1960 – Rome, Italy
Rome’s Olympic stadium was the first in which I saw a sports event during my travels. During my visit in April 2007, I watched AS Roma defeat Sampdoria, and I had a ball. The stadium was impressive, albeit underused, with Roman-y looking statues dotted throughout.
1964 – Tokyo, Japan
Tokyo was my first stop on my solo backpacking adventure in February 2007, and I made sure I visited their Olympic Stadium. It was a bit of a tricky one to find, and has obviously seen better days, but the real highlight is the museum inside the stadium. The staff were wonderful, leading me into the stadium and letting me hold all of the Olympic torches. I had a great afternoon.
1968 – Mexico City, Mexico
I haven’t yet been to Mexico but it’s on the list!
1972 – Munich, Germany
Munich’s Olympic Stadium is one of the best in terms of how well-preserved it is, and how integrated it is in the city. I checked it all out back in May 2007. It’s set in a park full of beer gardens and lakes, and the stadium itself looks as if it could have been built yesterday. If you’re tired of walking around it, you can even abseil from the roof to the turf.
1976 – Montreal, Canada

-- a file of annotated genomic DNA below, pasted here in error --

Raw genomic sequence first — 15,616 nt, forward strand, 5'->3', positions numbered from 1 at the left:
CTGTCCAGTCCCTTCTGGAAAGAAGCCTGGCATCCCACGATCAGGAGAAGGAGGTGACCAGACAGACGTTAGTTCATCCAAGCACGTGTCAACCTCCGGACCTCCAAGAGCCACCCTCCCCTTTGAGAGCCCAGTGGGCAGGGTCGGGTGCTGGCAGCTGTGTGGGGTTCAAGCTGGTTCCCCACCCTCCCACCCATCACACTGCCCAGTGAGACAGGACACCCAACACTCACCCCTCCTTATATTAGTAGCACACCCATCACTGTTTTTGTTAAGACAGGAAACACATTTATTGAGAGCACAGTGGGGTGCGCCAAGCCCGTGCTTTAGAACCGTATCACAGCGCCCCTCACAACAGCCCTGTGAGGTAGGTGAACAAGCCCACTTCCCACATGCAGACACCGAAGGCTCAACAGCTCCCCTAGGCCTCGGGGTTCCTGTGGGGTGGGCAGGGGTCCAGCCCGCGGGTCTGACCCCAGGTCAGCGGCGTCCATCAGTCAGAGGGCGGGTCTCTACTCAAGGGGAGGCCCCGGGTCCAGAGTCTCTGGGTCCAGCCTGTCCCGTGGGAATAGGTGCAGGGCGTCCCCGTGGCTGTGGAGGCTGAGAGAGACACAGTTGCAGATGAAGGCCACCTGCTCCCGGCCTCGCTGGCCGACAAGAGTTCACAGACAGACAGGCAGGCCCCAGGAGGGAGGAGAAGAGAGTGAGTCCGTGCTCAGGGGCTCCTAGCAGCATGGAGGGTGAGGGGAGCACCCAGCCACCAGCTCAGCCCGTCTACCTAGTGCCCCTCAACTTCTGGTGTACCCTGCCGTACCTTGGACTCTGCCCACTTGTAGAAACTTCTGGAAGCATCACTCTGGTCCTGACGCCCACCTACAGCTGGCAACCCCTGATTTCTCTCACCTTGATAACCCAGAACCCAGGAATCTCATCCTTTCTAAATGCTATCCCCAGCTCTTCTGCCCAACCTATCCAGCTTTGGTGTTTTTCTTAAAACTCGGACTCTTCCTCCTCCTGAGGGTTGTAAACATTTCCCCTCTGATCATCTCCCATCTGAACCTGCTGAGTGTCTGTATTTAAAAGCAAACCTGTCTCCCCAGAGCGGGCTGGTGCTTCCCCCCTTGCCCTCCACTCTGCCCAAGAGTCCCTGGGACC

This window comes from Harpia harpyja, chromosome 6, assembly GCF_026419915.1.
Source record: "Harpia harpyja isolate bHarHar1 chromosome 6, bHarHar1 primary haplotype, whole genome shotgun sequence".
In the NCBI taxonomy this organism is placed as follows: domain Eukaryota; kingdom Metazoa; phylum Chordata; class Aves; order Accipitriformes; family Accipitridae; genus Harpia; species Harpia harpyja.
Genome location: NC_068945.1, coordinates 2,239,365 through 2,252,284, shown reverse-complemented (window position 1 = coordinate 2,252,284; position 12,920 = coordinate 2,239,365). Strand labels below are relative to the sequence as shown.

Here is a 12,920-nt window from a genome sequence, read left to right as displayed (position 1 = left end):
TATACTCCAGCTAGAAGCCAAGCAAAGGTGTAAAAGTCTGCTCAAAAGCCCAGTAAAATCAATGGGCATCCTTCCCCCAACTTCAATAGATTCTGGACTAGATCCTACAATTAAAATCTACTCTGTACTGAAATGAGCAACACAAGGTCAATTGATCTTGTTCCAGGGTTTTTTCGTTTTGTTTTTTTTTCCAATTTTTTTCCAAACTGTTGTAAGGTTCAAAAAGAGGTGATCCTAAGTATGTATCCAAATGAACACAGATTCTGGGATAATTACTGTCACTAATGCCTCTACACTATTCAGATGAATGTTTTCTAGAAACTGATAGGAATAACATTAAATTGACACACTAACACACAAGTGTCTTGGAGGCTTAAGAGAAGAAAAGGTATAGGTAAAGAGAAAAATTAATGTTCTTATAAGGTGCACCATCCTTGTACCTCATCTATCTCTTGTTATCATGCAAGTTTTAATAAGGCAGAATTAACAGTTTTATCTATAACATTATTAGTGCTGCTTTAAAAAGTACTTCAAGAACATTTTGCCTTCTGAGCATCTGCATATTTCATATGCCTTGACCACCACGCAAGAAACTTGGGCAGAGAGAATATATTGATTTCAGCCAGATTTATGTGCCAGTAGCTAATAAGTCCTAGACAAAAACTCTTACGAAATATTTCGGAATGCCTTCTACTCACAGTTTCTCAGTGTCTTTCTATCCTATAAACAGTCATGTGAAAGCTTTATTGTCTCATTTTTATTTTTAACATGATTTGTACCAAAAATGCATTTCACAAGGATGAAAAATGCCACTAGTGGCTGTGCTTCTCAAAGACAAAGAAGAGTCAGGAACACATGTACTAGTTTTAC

Technically, I have been to the site of the 1976 Games, I’ve even been inside the venues. Unfortunately though, I have little recollection of this as I was all of six at the time. I’m not ticking it off by any means, so it can still remain on my list. The below pic, however, is of my aunty in front of the stadium, who was with me during the trip.
1980 – Moscow, USSR
I originally booked my plane ticket to Helsinki as a way of getting over to Moscow by train, but visas were too complicated to arrange on the road so I instead spent the time in Latvia and Estonia. Moscow is therefore still on my list. My cap has however been there.
1984 – Los Angeles, USA
The Coliseum hosted both the 1932 and 1984 Games, and it’s still on my list.
1988 – Seoul, South Korea
Visiting Seoul was one of my biggest challenges (I went via ferry from Japan) but very much worth it – I loved the city. The stadium and its museum were two metro stations apart from one another, and the humidity when I visited in July 2008 hovered at around the 95 per cent mark. I didn’t linger around the stadium, therefore, and spent a lovely afternoon inside the quirky museum.